It was October again… a glorious October, all red and gold, with mellow mornings when the valleys were filled with delicate mists as if the spirit of autumn had poured them in for the sun to drain — amethyst, pearl, silver, rose, and smoke-blue. The dews were so heavy that the fields glistened like cloth of silver and there were such heaps of rustling leaves in the hollows of many-stemmed woods to run crisply through.
—Lucy Maud Montgomery (1874–1942), Anne of Green Gables, 1908
The house is silent. Outside, falling leaves tick against the roof and windows like rain. No wind blows, but leaves are loose on their boughs, and a mysterious, swollen atmospheric pressure pops them loose, as if by magic.
I never rake fallen leaves. Wind sculpts them for me in drifts along garden sheep-fencing in crevices of the woodpile, against the adobe foundation of the garage, around the roots of lilac bushes south of the kitchen. I can smell them through the open window, pungent, decaying, wistful. A light rain commences, instantly catalyzing autumn redolence, especially the elm leaves carpeting the ground in front of the portal. Mocha, white, and beige, they gleam with an impeccable iridescence, like scales of radiant fishes.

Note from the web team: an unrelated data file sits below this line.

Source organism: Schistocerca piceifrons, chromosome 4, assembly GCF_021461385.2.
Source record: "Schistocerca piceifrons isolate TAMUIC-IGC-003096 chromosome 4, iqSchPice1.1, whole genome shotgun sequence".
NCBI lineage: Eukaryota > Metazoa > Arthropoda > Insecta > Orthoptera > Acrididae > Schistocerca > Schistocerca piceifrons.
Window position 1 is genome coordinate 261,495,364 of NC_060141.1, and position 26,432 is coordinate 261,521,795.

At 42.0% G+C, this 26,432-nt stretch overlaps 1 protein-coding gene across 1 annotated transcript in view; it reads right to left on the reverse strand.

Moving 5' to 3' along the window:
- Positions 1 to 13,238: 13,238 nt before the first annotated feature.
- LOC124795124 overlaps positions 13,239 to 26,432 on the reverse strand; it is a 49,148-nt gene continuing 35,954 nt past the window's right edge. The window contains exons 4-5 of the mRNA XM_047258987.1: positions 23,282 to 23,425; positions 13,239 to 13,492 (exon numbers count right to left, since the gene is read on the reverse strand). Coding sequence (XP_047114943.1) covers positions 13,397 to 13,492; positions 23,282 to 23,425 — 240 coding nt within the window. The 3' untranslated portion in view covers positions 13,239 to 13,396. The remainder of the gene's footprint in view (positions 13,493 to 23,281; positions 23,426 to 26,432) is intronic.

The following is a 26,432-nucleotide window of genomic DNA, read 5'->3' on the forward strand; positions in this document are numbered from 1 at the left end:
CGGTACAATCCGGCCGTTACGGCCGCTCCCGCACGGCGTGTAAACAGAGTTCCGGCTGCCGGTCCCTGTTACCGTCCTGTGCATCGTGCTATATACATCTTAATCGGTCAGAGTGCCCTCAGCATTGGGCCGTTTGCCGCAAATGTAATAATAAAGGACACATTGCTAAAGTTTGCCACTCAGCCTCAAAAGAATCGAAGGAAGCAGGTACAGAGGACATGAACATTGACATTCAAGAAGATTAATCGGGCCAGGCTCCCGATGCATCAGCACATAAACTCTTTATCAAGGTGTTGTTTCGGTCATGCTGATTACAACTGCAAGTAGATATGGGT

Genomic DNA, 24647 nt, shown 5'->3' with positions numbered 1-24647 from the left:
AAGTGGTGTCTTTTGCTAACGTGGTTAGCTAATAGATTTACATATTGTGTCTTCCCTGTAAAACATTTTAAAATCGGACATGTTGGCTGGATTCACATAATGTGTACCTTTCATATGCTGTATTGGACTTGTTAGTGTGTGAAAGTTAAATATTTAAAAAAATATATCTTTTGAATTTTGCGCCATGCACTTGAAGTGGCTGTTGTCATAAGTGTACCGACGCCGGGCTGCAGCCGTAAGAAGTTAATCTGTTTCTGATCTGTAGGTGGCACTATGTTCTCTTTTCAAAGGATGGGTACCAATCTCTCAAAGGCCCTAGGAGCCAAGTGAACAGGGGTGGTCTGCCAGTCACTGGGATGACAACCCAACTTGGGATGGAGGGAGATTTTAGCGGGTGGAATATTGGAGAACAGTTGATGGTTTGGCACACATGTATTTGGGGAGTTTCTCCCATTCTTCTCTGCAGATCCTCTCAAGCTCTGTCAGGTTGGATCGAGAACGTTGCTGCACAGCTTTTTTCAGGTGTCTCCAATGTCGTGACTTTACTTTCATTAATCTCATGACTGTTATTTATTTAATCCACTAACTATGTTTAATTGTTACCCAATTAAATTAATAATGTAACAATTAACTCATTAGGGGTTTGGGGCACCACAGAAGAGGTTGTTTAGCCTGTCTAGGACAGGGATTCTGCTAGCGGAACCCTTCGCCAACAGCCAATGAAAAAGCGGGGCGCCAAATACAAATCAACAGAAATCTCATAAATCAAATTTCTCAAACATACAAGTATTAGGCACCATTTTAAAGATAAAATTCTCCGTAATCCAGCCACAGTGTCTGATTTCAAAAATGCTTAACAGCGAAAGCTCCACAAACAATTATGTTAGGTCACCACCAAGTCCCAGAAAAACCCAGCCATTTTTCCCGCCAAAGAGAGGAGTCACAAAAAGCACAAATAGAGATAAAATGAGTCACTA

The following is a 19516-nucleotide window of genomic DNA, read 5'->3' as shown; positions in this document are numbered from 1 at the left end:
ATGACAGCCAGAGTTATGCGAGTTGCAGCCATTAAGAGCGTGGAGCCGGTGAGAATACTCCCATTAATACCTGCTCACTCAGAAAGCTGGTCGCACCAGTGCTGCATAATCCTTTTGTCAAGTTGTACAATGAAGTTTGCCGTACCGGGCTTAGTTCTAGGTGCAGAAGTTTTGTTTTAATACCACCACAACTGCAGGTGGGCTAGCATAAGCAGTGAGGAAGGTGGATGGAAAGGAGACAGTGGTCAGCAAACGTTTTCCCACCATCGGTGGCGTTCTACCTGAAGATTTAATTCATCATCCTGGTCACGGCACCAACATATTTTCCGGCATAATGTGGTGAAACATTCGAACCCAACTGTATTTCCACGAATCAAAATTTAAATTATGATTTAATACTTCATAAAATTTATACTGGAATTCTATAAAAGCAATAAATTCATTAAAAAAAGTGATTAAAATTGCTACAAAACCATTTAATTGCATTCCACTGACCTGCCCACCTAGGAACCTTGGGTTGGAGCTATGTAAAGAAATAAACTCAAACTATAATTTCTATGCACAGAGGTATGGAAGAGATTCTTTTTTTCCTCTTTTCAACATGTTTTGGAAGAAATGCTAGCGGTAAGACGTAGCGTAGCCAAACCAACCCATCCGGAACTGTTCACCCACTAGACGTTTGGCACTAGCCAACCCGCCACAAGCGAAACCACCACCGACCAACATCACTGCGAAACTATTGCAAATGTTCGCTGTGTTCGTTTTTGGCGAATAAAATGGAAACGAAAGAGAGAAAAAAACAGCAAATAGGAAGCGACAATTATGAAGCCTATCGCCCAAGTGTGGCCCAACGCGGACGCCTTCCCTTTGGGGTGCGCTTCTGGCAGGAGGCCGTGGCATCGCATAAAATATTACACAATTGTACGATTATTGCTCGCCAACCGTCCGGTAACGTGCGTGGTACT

….Just before dark, the leaves will emit a silvery glow reminiscent of peacock finery. Jaggedy teardrop shapes, timed in fluorescence, delicate veins vivid in sterling relief, the argentine ripples caused by wind make them glitter like moonlit sea swells. Bit by bit I crush this perfection, tracking through the leaves with my wheelbarrow full of firewood.
—John Nichols (b.1940), The Last Beautiful Days of Autumn, 1982
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